Langmuir Probe used in experimental and numerical investigations of the phase-shift effect in capacitively coupled plasma discharges

Langmuir Probe System Application Note [LP10]

 

The Study:

Radio frequency capacitively coupled plasma (CCP) discharges have many applications in the semiconductor industry, including
surface treatment, film deposition and etching. High plasma density and high spatial uniformity have a significant influence on plasma processing, and are therefore two critical issues that invite many studies. There have been many methods proposed to improve plasma uniformity in a high frequency CCP discharge, such as special-shaped electrodes, but when these are used, a better
plasma uniformity can only be obtained under a specific discharge frequency. Most recently, phase-shift control in very high frequency CCPs has been seen to achieve good plasma uniformity.

Recent experiments on the phase-shift effect have used an optical probe, but the optical probe could not measure the plasma density, especially the electron energy distribution function (EEDF). In this study, the authors have used a Langmuir Probe to measure the electron density and the EEDF in phase-shift controlled CCPs. To verify the experimental results, a 2D fluid model was also used to calculate the electron densities at various phase differences.

Method:

The experiment was set up as follows:

The Langmuir probe was installed through some view ports on the side of the cylindrical chamber. The Langmuir probe could move in the radial direction and so could measure the radial distribution of the plasma characteristics. A tungsten wire, 10 mm × 0.4 mm, was used as the probe tip.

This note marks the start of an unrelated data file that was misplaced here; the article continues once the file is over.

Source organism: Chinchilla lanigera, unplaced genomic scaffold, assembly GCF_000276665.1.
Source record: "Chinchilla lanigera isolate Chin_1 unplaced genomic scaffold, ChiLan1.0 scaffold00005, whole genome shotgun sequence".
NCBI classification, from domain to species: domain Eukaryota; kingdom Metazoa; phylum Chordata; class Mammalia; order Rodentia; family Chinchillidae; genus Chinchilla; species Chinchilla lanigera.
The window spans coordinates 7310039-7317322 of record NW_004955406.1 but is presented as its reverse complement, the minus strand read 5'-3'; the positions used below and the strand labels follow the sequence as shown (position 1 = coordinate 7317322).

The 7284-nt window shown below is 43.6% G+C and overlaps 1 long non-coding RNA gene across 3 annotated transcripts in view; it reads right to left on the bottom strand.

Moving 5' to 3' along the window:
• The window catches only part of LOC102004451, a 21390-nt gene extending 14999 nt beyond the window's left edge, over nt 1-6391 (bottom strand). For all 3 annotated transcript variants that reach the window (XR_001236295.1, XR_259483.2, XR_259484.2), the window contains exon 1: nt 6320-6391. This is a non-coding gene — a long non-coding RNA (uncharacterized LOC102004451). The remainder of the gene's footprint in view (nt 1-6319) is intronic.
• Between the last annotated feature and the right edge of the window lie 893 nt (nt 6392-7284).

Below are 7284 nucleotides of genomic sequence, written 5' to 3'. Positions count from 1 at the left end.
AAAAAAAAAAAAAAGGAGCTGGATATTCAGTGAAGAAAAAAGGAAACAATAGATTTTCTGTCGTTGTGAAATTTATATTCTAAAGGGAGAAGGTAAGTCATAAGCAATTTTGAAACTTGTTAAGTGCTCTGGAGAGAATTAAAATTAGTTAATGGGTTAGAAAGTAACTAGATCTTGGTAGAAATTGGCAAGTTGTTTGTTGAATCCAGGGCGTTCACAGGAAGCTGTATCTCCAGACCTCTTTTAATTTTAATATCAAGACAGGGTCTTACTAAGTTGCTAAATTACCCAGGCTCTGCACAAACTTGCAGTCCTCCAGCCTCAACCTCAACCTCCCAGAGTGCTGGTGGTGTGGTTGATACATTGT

Two sources with the same frequency were then applied on the top and bottom electrodes at the same time, and the phase shift between them varied from 0 to π.

Findings:

The following graph illustrates the radial distributions of the electron density measured at different voltages at a phase difference equal to 0:

The next graph illustrates the radial distributions of the electron density measured at different voltages at a phase difference equal to π:

The authors found that the electron density has an off-axis peak near the radial edge when the phase difference is equal to 0 due to the electrostatic edge effect, and the best radial uniformity is observed at a phase difference equal to π. When the voltage was increased, the best radial uniformity was achieved at lower phase shift values. The authors also found that the electron energy probability function has a two temperature structure at all the selected phase differences at r = 1–15 cm. These results indicate that by adjusting the phase difference between the top and bottom electrodes, the radial uniformity of the electron density can be improved.

Conclusions:

The authors conclude by suggesting that this method can be used to generate large-area uniform plasmas in high frequency CCP discharges.

References:

Fei Gao, Yu-Ru Zhang, Shu-Xia Zhao, and You-Nian Wang. “Experimental and numerical investigations of the phase-shift effect in capacitively coupled discharges”. Physics of Plasmas 21, 083507 (2014); doi: 10.1063/1.4892948. Published 14 August 2014.

 

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